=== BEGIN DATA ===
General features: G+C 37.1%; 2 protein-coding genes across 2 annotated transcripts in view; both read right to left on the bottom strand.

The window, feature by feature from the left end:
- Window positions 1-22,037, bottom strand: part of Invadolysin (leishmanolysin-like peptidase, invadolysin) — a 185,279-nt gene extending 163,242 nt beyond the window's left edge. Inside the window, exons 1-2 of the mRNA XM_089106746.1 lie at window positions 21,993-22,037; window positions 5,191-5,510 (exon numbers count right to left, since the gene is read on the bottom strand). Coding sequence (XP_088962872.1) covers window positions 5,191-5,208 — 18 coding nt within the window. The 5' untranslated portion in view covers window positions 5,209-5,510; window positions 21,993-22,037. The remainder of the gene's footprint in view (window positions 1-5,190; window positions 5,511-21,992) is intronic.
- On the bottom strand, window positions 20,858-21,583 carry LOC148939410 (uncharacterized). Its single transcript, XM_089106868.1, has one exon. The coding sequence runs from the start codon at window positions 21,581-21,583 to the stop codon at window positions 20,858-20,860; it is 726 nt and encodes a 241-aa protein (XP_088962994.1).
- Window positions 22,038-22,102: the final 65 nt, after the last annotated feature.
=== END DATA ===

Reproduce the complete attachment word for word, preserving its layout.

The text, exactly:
General features: G+C 37.1%; 2 protein-coding genes across 2 annotated transcripts in view; both read right to left on the bottom strand.

The window, feature by feature from the left end:
- Window positions 1-22,037, bottom strand: part of Invadolysin (leishmanolysin-like peptidase, invadolysin) — a 185,279-nt gene extending 163,242 nt beyond the window's left edge. Inside the window, exons 1-2 of the mRNA XM_089106746.1 lie at window positions 21,993-22,037; window positions 5,191-5,510 (exon numbers count right to left, since the gene is read on the bottom strand). Coding sequence (XP_088962872.1) covers window positions 5,191-5,208 — 18 coding nt within the window. The 5' untranslated portion in view covers window positions 5,209-5,510; window positions 21,993-22,037. The remainder of the gene's footprint in view (window positions 1-5,190; window positions 5,511-21,992) is intronic.
- On the bottom strand, window positions 20,858-21,583 carry LOC148939410 (uncharacterized). Its single transcript, XM_089106868.1, has one exon. The coding sequence runs from the start codon at window positions 21,581-21,583 to the stop codon at window positions 20,858-20,860; it is 726 nt and encodes a 241-aa protein (XP_088962994.1).
- Window positions 22,038-22,102: the final 65 nt, after the last annotated feature.